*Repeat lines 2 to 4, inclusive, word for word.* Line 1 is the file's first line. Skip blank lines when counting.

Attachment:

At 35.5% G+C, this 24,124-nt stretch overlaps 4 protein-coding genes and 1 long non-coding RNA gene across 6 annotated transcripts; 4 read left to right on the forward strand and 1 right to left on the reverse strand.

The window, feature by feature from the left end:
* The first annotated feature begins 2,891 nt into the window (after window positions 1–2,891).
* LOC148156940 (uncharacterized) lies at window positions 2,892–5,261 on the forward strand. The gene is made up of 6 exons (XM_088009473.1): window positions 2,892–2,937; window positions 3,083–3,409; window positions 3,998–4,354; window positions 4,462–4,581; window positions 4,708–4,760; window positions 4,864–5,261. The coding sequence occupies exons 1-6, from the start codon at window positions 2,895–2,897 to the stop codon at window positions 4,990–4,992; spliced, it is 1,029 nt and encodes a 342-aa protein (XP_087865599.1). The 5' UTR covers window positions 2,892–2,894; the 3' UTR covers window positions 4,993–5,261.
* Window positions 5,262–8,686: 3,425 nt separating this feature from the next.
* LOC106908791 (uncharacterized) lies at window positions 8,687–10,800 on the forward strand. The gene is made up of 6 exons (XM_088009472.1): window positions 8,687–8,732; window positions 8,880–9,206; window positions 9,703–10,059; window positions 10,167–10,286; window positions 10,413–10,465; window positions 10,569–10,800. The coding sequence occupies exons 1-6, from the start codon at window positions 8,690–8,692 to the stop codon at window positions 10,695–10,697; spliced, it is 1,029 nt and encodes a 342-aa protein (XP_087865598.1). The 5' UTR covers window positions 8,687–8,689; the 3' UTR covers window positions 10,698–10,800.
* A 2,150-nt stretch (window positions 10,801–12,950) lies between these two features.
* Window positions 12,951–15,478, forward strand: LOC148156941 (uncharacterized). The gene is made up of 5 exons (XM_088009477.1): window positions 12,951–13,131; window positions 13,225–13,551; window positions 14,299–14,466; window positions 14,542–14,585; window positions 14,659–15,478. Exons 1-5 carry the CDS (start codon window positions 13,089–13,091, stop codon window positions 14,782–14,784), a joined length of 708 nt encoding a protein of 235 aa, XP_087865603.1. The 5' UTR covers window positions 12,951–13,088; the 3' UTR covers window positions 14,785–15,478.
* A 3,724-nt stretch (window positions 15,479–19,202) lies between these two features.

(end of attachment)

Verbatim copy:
The window, feature by feature from the left end:
* The first annotated feature begins 2,891 nt into the window (after window positions 1–2,891).
* LOC148156940 (uncharacterized) lies at window positions 2,892–5,261 on the forward strand. The gene is made up of 6 exons (XM_088009473.1): window positions 2,892–2,937; window positions 3,083–3,409; window positions 3,998–4,354; window positions 4,462–4,581; window positions 4,708–4,760; window positions 4,864–5,261. The coding sequence occupies exons 1-6, from the start codon at window positions 2,895–2,897 to the stop codon at window positions 4,990–4,992; spliced, it is 1,029 nt and encodes a 342-aa protein (XP_087865599.1). The 5' UTR covers window positions 2,892–2,894; the 3' UTR covers window positions 4,993–5,261.